While a variant of hopelessness exists in severe schizoid states, the one we are interested in here is a hopelessness that originates in childhood experiences of unpredictable emotional and physical violence. In these situations, children become the receptacles for the evacuation of unbearable psychic matter in an environment from which they cannot escape. Early object relations are characterised by extreme psychic usage by adults who themselves do not have the capacity for guilt and accountability. In this way the interminable cycles of dehumanisation are never broken. These children live in a world of inevitable wrongness and danger. The dissociation incurred by the continual attention to the avoidance of inner catastrophe means that there is little or no available energy for the normal developmental tasks of childhood. They are in a permanent state of crisis.
Unlike the schizoid solution, these children cannot hide. As a result, destructive energy binds the ego into a tightly fastened identification with controlling and merciless bad objects. It is this partnership that buffers the psyche against psychotic disintegration while at the same time fostering a timeless zone of despair and futility.
In its most severe form are found the antisocial, narcissistic configurations and severe borderline and paranoid states, and for many of these individuals the hopeful act of seeking therapy never happens. But what of those that find their way to the therapists rooms? And some do.
In working with these individuals, it may be said that within the therapeutic couple, it is only the therapist who holds the capacity for hope and can therefore suffer the condition of hopelessness. If we understand the absence of hope in the way outlined above, then we can see that the introduction of hope into the therapeutic space may be experienced by the patient as a catastrophic failure of empathy on the part of the therapist. It may increase their sense of isolation, solidifying attachments to bad objects in a renewed defence against unbearable and implosive shame. The early object environment is reproduced in the consulting room where the patient again becomes perpetually wrong. And through projective identification, so does the therapist. In this situation the expectation of hope can be experienced as persecutory and may trigger explosions of rage which are also an attempt to rid themselves of early malignant introjects.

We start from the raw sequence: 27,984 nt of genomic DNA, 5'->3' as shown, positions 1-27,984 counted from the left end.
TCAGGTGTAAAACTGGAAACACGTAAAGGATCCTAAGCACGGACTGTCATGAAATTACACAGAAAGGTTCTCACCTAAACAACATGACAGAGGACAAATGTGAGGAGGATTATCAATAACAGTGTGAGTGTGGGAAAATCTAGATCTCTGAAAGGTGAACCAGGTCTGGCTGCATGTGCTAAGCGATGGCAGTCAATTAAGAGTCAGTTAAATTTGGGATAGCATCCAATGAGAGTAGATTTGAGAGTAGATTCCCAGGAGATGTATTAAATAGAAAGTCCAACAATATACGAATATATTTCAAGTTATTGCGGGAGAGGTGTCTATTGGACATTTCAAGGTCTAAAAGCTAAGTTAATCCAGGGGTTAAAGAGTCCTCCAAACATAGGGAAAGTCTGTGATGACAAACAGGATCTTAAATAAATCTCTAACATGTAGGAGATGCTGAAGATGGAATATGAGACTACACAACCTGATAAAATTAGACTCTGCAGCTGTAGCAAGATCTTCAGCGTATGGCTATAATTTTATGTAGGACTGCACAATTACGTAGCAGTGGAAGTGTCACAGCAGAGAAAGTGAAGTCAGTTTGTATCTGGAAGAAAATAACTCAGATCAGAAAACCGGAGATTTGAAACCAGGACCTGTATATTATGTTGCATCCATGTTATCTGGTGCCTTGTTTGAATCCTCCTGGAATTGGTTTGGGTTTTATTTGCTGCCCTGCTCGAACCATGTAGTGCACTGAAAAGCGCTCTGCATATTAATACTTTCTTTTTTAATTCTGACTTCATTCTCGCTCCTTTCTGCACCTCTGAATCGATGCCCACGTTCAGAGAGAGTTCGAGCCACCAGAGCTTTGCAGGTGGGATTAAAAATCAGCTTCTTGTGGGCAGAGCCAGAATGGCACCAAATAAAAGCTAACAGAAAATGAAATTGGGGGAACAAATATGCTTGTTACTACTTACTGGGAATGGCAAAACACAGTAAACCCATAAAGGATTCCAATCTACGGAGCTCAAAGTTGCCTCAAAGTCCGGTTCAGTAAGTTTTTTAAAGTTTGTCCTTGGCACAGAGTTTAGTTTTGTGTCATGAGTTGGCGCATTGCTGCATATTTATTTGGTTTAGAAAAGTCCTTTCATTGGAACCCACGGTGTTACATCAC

With most patients we can dream them, enter their imaginative playground and introduce our own transitional objects on the road to transformation. However, with severely damaged patients, their world is different. Sometimes it is beyond our dreaming. In the absence of our empathy, they can only make us understand through primitive defensive mechanisms such as splitting and projective identification. Returning to the metaphor of the Gordian knot, perhaps this is not a case for decisive action nor frustrated attempts at disentanglement, but for the courage to be in the presence of what we yet do not understand. To be reminded of the transforming power of humility and therapeutic faith.
There is important work here for therapists as well. It challenges their fantasy of healing their own early objects and in so doing, offers an opportunity to mourn the limitations of their own omnipotence and loss of early parental functions. Something new is called for—a creative abandonment of hope without an identification with the patient’s futility. A place where the patient is not required to be anything they cannot be with a therapist who can tolerate their own hopelessness.
In his novel The Skin of a Lion, which is concerned with naming, history and the entrance into the world of language and symbols, Michael Ondaatjie writes:
“Trust me, this will take time but there is order here, very faint, very human.”).